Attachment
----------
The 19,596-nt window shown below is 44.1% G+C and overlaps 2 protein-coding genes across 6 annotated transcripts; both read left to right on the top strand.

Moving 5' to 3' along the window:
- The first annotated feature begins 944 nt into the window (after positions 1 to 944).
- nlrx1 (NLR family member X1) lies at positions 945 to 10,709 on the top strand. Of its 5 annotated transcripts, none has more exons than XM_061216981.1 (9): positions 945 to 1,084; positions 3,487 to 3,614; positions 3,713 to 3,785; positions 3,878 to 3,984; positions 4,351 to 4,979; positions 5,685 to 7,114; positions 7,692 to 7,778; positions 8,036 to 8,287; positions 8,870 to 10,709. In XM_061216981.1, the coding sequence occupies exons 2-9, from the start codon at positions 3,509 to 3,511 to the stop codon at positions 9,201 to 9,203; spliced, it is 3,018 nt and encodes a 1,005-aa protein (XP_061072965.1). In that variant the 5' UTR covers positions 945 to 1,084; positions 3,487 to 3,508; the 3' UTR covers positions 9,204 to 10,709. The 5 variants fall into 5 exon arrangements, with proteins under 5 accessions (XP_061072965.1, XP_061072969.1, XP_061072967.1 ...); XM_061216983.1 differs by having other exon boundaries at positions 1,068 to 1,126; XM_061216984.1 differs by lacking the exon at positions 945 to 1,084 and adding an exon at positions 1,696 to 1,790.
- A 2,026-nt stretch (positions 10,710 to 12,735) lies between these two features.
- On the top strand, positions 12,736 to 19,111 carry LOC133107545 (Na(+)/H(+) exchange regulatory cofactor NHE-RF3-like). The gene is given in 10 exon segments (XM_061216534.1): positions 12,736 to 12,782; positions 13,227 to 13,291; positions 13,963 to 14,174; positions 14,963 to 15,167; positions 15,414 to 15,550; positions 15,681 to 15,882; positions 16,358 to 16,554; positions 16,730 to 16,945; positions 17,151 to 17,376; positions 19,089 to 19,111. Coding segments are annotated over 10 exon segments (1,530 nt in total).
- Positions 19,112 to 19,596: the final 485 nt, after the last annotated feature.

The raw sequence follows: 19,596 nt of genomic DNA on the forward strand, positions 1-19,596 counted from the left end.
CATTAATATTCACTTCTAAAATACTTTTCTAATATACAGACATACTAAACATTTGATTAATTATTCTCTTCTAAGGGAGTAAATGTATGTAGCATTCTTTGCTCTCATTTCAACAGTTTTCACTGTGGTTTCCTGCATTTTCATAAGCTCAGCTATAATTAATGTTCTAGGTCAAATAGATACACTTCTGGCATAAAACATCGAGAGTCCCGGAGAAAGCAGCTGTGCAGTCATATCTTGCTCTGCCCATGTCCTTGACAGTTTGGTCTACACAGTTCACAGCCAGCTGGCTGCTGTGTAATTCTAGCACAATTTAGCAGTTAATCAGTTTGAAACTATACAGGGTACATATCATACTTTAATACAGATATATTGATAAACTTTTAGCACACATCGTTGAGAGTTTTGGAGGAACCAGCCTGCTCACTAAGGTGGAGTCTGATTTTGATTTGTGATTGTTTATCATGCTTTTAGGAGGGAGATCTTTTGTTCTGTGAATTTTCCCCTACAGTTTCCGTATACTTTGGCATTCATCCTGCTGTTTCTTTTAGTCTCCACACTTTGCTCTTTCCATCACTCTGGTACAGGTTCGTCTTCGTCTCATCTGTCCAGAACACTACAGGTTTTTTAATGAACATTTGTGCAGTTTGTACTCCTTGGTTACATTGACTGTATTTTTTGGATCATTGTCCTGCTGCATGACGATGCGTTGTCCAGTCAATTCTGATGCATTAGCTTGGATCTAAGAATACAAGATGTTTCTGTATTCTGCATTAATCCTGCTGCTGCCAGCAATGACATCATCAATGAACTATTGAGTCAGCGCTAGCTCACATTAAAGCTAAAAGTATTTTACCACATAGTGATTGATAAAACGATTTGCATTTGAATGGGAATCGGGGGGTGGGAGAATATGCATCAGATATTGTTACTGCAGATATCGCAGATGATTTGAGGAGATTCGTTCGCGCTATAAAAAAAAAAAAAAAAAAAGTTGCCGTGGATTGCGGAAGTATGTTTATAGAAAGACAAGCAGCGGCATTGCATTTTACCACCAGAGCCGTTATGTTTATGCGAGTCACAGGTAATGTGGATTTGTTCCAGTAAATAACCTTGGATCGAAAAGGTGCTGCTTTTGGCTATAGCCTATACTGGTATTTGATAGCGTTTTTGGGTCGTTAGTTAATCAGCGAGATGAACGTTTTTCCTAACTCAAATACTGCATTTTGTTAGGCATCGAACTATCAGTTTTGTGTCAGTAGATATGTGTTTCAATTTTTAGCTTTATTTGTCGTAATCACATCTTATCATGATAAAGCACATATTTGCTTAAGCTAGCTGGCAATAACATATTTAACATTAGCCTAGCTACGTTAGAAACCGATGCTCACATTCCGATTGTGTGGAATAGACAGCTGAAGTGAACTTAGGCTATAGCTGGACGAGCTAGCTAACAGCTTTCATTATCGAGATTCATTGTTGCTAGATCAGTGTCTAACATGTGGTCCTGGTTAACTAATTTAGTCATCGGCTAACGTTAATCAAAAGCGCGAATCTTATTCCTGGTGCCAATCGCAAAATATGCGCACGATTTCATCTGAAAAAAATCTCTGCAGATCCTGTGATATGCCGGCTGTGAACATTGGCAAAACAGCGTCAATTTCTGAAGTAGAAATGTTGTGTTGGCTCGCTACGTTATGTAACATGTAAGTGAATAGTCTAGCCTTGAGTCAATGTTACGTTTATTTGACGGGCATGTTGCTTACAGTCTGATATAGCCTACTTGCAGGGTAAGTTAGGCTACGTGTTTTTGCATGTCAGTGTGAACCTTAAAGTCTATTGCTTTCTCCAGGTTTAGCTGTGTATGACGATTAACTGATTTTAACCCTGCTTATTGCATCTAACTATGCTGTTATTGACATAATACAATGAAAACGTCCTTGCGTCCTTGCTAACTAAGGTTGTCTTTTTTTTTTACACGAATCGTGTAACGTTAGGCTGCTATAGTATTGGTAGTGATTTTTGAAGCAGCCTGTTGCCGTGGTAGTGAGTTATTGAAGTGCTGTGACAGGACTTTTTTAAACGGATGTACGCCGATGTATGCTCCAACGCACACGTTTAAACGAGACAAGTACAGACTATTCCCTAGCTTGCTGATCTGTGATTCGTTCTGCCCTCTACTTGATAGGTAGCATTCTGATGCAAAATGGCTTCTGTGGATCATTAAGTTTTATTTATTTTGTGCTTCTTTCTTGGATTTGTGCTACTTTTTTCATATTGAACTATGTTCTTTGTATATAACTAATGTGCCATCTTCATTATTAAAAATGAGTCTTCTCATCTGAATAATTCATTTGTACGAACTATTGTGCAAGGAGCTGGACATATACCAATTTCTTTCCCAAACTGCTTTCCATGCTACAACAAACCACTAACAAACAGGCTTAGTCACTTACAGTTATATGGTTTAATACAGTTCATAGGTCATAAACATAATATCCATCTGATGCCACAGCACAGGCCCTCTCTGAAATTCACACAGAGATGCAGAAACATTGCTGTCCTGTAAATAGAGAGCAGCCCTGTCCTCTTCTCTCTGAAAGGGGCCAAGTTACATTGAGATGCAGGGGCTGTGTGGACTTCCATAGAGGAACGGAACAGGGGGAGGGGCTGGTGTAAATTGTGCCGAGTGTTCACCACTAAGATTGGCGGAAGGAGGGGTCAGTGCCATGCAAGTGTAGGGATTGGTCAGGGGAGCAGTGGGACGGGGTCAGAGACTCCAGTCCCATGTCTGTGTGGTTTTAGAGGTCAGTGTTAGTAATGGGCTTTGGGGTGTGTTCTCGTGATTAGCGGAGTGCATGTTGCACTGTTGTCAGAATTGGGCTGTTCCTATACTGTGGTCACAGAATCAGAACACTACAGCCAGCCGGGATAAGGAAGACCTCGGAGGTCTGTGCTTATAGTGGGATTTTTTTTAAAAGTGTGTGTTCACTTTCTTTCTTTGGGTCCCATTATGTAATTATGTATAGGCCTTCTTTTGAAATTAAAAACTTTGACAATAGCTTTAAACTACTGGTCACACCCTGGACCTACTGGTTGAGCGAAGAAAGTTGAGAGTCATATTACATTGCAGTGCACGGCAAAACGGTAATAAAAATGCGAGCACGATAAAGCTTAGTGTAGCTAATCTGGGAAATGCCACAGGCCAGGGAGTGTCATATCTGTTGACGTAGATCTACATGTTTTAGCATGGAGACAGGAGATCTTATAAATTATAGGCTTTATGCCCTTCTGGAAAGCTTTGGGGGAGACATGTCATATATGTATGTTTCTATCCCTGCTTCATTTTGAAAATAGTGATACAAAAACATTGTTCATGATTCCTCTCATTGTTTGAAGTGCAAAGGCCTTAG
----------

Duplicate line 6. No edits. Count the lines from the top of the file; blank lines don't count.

- On the top strand, positions 12,736 to 19,111 carry LOC133107545 (Na(+)/H(+) exchange regulatory cofactor NHE-RF3-like). The gene is given in 10 exon segments (XM_061216534.1): positions 12,736 to 12,782; positions 13,227 to 13,291; positions 13,963 to 14,174; positions 14,963 to 15,167; positions 15,414 to 15,550; positions 15,681 to 15,882; positions 16,358 to 16,554; positions 16,730 to 16,945; positions 17,151 to 17,376; positions 19,089 to 19,111. Coding segments are annotated over 10 exon segments (1,530 nt in total).